Jeff Bezos Gets 75% of Family’s Amazon Stock in Divorce
[Source: The Washington Post]
April 4, 2019
Amazon founder Jeff Bezos and his soon-to-be-ex-wife, MacKenzie Bezos, announced Thursday a divorce settlement that will leave him with 75 percent of their Amazon stock and voting power over all of the Amazon voting shares the former couple own together.
The announcement from the Bezoses – coming in a tweet from MacKenzie that was retweeted by Jeff – settled a closely watched matter of corporate governance affecting one of the world’s richest companies, with a market capitalization of $890 billion, and the world’s wealthiest person.
The record divorce settlement, which also will award Jeff Bezos all of the former couple’s joint holdings in The Washington Post and a space-flight company, Blue Origin, is likely to remove uncertainty over the extent of his continued control over Amazon – a company he founded in 1994 and for which he remains CEO and has the most stock of any shareholder. Their marriage lasted 25 years, and they have four children.
MacKenzie Bezos, 48, will be awarded about 4 percent of the company, a stake worth roughly $36 billion, based on Amazon’s market value Thursday. She will become one of the wealthiest women in the world, after such heiresses as the women who own giant stakes in L’Oreal and Walmart.
Bezos, 55, will retain the remaining 12 percent of the company. He will, however, have sole voting power over the shares the two once jointly controlled, which together amount to 16 percent of Amazon’s total shares. Jeff Bezos is worth at least $107 billion, based on his Amazon holdings alone. Forbes estimated his worth earlier this year at $131 billion before the divorce settlement. The world’s second-richest person at the time was Microsoft co-founder Bill Gates, a neighbor of the Bezoses, with about $96.5 billion, according to Forbes.
The divorce should be settled in roughly 90 days, according to an Amazon regulatory filing Thursday.
Investors shrugged off the news Thursday afternoon, with the stock, which was down slightly for the day, showing little obvious change after the tweets, suggesting that investors expected a divorce settlement that left Bezos firmly in control.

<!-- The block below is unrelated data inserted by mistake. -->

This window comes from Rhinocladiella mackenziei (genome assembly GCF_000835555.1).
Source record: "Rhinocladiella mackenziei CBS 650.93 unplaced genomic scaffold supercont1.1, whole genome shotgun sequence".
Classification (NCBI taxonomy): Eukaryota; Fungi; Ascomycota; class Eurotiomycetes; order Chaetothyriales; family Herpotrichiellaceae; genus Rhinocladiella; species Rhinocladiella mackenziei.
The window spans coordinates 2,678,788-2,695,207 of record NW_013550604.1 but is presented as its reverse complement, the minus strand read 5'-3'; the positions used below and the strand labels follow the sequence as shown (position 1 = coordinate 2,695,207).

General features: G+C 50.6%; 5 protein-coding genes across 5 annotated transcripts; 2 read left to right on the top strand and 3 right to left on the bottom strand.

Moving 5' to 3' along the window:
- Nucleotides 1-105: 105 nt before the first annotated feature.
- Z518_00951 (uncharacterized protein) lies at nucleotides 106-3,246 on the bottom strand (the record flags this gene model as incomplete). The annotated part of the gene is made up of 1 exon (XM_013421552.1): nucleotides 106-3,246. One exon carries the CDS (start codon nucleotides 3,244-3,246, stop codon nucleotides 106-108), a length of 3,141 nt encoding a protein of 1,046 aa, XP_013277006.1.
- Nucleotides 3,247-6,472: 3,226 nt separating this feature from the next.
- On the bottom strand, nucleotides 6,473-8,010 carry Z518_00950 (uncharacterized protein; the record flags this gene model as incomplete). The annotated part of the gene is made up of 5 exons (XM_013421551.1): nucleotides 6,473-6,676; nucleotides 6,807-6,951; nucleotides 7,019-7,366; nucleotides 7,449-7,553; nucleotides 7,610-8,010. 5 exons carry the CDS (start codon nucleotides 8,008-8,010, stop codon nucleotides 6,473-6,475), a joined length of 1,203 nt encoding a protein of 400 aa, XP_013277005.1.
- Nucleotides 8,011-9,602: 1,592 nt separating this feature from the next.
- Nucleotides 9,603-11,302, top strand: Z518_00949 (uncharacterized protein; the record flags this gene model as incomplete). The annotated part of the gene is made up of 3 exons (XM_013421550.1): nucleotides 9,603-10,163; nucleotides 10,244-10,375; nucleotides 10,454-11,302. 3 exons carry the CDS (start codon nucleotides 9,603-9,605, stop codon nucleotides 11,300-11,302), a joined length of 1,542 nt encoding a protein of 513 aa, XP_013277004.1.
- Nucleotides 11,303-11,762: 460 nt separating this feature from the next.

It wasn’t immediately clear how the Bezoses may divvy up their various holdings in companies such as Airbnb and Uber. His Bezos Expeditions venture firm has invested in tech firms, including trucking startup Convoy and human resources software firm Workday, as well as Business Insider. He has also financed a multimillion-dollar project to build a clock that could run for 10,000 years, located on a Texas ranch the former couple own.
Also undisclosed is how the Bezoses may divide their real estate holdings, which include mansions in Bellevue, Washington, and Beverly Hills, California; the largest private home in Washington, D.C.; the Texas ranch; and condos in New York. Together, those holdings are worth tens of millions of dollars.
A spokesman for Jeff Bezos didn’t respond to a request for comment. MacKenzie Bezos’ literary agent declined to make her available for comment.
MacKenzie Bezos, author of the 2013 novel “Traps,” was the first to speak on the divorce settlement on Thursday, in what appeared to be a carefully choreographed announcement. The tweet was her first, from an account created this month. Jeff Bezos follows her on Twitter – and nobody else – making it easy to know when her tweet had been made public and to immediately retweet it, as he did, to his 882,000 followers.
Her tweet disclosed the terms of the divorce and added in a personal note, “Grateful to have finished the process of dissolving my marriage with Jeff with support from each other and everyone who reached out to us in kindness, and looking forward to the next phase as co-parents and friends… Excited about my own plans. Grateful for the past as I look forward to what comes next.”
Jeff Bezos’ tweet echoed hers and praised MacKenzie Bezos, saying, “She has been an extraordinary partner, ally, and mother. She is resourceful and brilliant and loving, and as our futures unroll, I know I’ll always be learning from her.”
They didn’t disclose custody terms of their children on Thursday.